At least 48 government troops were killed in multiple suicide bombings claimed by ISIS group in Yemen’s southeastern city of Mukalla on Monday.
Six bombings hit a number of military checkpoints at sunset as soldiers were preparing to break their fast during the Muslim fasting month of Ramadan.
“At least 48 army officers and soldiers were killed and 36 others injured in the attacks,” Major-General Faraj al-Bahsani, the commander of 2nd Military Region, which includes al-Mukalla, said in a statement.
According to al-Bahsani, the bombings targeted an intelligence headquarters and a number of military checkpoints in the city.
ISIS terrorist group claimed the attacks, saying that 54 Yemeni forces had been killed in the bombings.
According to the Mukalla news agency, another 24 people, including women and children, were injured in the blasts, with the city’s main Ibn Sina Hospital broadcasting urgent appeals for blood donations.
A local journalist, speaking on condition of anonymity, told Al Jazeera the attackers were posing as distributors for the fast-breaking meal, Iftar, and carried out the bombings while handing out food to troops who had spent the day fasting.
He said that one of the attackers detonated his suicide vest at a checkpoint in a western area of the city, while the other three attacks took place in downtown Mukalla.
The last blast caused the most damage, he said, as one of the attackers forced his way through to an area where the soldiers were preparing to eat before blowing himself up.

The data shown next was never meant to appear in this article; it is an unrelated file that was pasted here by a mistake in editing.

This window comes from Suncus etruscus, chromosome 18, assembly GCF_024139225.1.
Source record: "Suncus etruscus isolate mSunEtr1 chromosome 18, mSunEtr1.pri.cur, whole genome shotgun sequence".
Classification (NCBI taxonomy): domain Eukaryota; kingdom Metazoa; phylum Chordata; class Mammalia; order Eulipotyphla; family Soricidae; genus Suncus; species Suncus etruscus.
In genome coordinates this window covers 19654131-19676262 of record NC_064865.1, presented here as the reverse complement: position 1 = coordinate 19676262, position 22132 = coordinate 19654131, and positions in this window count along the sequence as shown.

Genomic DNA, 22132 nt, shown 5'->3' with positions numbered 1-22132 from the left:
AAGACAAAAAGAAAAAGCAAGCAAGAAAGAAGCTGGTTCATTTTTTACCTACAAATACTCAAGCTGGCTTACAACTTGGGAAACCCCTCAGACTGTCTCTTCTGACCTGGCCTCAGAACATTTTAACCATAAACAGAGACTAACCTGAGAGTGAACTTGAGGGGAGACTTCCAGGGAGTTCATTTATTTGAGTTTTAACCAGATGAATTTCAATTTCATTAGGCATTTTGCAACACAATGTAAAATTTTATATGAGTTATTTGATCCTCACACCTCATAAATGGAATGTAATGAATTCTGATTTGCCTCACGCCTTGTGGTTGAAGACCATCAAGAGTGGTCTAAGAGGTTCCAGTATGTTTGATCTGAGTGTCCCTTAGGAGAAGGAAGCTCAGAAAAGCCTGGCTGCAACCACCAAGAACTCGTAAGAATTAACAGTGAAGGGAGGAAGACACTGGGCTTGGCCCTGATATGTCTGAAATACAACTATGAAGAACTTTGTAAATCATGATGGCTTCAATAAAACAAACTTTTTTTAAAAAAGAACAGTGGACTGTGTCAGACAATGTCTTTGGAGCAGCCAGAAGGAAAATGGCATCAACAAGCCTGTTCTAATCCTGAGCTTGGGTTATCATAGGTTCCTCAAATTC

Who are worse, Houthis or the extremists ?
Both ISIL and al-Qaeda have expanded operations during Yemen’s civil war, and have claimed responsibility for several bombings and suicide attacks in Mukalla and the southern port city of Aden.
However, in April, Yemeni army forces, backed by Saudi-led coalition warplanes, recaptured al-Mukalla, the provincial capital of Hadhramaut province, from al-Qaeda group.
There has been mounting international pressure to end the war on Yemen, which the UN estimates has killed more than 6,400 people and displaced more than 2.8 million.
Yemen has suffered violence and chaos since September 2014, when the Iran-backed Houthis and allied forces loyal to former President Ali Abdullah Saleh overran capital Sanaa and several other provinces, forcing President Abd Rabbuh Mansour Hadi and his government to temporarily flee to Riyadh.
In March of last year, Saudi Arabia and its Arab allies launched a massive air campaign in Yemen aimed at reversing Houthi gains and restoring Hadi’s embattled government.
In recent months, al-Qaeda has exploited the ongoing conflict between the central government and the Shia Houthi group to bolster its influence in the country’s south.